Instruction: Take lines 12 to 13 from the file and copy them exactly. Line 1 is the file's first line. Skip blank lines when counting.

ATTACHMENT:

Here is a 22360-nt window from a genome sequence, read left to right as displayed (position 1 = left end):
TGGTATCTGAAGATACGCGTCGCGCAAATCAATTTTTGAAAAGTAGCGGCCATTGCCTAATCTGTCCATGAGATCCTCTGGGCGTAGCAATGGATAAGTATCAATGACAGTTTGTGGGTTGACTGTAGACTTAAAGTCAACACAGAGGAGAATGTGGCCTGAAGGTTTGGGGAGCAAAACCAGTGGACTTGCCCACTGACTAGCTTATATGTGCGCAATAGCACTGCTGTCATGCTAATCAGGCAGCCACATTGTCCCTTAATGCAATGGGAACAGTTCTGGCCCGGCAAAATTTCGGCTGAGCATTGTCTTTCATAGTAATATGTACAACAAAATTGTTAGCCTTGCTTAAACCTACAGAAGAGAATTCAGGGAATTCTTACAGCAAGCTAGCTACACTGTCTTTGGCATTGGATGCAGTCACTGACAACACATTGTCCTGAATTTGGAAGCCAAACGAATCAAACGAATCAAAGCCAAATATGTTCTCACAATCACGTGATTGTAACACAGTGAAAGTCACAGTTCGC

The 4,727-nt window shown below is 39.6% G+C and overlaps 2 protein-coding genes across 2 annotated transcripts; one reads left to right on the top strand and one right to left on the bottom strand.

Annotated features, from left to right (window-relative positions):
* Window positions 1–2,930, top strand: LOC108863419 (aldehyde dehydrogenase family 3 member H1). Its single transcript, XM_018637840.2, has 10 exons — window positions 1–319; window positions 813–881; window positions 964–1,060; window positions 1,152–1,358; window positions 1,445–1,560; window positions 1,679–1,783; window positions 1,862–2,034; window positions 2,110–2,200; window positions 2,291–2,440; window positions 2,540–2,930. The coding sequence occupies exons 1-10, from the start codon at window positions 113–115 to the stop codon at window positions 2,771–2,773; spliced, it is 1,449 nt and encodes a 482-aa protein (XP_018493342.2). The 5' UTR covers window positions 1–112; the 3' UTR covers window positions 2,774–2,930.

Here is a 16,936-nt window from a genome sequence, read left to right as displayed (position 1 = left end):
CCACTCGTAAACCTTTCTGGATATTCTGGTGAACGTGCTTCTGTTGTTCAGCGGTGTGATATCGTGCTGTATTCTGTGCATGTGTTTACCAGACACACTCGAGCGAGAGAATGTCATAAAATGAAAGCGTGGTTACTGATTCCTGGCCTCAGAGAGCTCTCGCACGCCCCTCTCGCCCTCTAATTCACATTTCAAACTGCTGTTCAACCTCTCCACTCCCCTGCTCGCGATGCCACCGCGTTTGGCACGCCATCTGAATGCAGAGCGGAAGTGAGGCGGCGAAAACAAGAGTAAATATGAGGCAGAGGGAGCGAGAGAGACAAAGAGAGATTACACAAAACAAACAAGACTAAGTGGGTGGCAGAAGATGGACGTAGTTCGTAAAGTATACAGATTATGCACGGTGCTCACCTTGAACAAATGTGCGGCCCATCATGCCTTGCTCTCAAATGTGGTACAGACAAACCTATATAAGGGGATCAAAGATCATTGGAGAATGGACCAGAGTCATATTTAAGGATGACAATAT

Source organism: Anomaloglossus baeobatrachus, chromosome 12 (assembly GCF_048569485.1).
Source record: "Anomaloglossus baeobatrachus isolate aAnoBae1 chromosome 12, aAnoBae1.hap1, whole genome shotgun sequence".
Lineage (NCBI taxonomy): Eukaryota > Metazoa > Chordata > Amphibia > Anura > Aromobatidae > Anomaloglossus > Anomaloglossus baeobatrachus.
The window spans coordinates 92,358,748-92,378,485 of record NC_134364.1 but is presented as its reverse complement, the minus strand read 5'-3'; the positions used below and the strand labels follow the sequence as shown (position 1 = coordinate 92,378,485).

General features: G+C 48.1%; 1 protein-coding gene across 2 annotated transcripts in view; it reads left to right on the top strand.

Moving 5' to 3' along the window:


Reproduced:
General features: G+C 48.1%; 1 protein-coding gene across 2 annotated transcripts in view; it reads left to right on the top strand.

Moving 5' to 3' along the window: